| |INDONESIA - Jul 24, 2003
Last month, Merlyn Sopjan, a 30-year-old male-to-female transgender and civil-engineering student, decided to run for Mayor of her town of Malang, East Java. Although her application was rejected for being filed after the deadline, her attempt garnered positive press. Merlyn told reporters that she wanted a role in government and the media helped spread her message that waria (a combination of the Indonesian words for woman and man) should have the same rights as every other citizen.
Indonesia has a long history of tolerating a variety of sexual and gender identities with public records describing transvestism in the royal court as far back as the 14-century: Hayam Wuruk used to dress as a woman in front of his ministers. Men still play female roles in traditional dance performances in East Java. In fact, Indonesia's first president, Sukarno, described in memoirs how he used to powder and rouge his face to perform female roles using bread tucked into his blouse for breasts.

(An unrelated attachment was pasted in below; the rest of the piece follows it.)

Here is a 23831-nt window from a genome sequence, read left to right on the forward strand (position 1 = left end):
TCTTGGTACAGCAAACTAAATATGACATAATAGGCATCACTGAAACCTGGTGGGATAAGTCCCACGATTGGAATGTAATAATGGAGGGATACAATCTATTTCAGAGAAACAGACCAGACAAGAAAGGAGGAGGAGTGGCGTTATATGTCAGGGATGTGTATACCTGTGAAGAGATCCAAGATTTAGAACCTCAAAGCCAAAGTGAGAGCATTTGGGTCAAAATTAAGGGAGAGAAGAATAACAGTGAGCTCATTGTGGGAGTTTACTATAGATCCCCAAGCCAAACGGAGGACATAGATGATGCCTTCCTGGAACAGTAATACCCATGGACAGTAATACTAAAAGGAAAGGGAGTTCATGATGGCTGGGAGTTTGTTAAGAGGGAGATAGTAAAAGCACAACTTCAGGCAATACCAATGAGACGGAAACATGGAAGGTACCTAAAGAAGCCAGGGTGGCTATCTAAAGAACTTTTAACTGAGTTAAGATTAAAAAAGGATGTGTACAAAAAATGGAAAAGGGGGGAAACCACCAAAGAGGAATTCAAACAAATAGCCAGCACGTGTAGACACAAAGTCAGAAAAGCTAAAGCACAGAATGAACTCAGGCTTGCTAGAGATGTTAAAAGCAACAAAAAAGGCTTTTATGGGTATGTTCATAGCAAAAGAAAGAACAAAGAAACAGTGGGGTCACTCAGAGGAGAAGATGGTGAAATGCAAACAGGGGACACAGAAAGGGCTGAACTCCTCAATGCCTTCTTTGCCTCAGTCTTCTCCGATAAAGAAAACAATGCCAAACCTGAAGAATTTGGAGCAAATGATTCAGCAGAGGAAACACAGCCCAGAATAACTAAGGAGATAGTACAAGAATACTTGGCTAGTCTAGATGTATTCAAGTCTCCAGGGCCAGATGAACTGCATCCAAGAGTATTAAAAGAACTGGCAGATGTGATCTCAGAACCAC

Despite social pressure from religious conservatives, most Indonesians are relaxed about gender ambiguity. Never-the-less, transgenders are seeking to expand their job opportunities beyond the traditionally accepted roles as television stars, entertainers, beauticians, and prostitutes.
Local governments have begun to provide job training programs to help waria become more independent. Grassroots sports and AIDS prevention groups have been building self-confidence among local communities for over a decade.
For more information, read this fascinating story by Jane Perlez at the New York Times.